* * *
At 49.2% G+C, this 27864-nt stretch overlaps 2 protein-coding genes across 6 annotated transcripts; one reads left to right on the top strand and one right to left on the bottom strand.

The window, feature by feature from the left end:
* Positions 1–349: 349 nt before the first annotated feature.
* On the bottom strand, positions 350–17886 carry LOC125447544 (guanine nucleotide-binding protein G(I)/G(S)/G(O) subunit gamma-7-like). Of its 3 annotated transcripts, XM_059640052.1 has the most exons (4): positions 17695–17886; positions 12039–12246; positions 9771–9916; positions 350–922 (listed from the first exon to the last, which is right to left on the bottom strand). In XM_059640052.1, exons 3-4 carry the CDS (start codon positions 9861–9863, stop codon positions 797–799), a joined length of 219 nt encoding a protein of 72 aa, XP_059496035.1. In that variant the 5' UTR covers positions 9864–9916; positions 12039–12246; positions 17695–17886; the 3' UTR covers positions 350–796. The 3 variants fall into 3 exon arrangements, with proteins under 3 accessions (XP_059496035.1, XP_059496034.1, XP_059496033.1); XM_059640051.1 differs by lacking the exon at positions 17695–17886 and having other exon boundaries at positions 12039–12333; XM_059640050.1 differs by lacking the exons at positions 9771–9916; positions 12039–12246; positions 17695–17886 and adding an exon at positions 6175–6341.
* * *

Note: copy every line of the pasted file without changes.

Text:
At 49.2% G+C, this 27864-nt stretch overlaps 2 protein-coding genes across 6 annotated transcripts; one reads left to right on the top strand and one right to left on the bottom strand.

The window, feature by feature from the left end:
* Positions 1–349: 349 nt before the first annotated feature.
* On the bottom strand, positions 350–17886 carry LOC125447544 (guanine nucleotide-binding protein G(I)/G(S)/G(O) subunit gamma-7-like). Of its 3 annotated transcripts, XM_059640052.1 has the most exons (4): positions 17695–17886; positions 12039–12246; positions 9771–9916; positions 350–922 (listed from the first exon to the last, which is right to left on the bottom strand). In XM_059640052.1, exons 3-4 carry the CDS (start codon positions 9861–9863, stop codon positions 797–799), a joined length of 219 nt encoding a protein of 72 aa, XP_059496035.1. In that variant the 5' UTR covers positions 9864–9916; positions 12039–12246; positions 17695–17886; the 3' UTR covers positions 350–796. The 3 variants fall into 3 exon arrangements, with proteins under 3 accessions (XP_059496035.1, XP_059496034.1, XP_059496033.1); XM_059640051.1 differs by lacking the exon at positions 17695–17886 and having other exon boundaries at positions 12039–12333; XM_059640050.1 differs by lacking the exons at positions 9771–9916; positions 12039–12246; positions 17695–17886 and adding an exon at positions 6175–6341.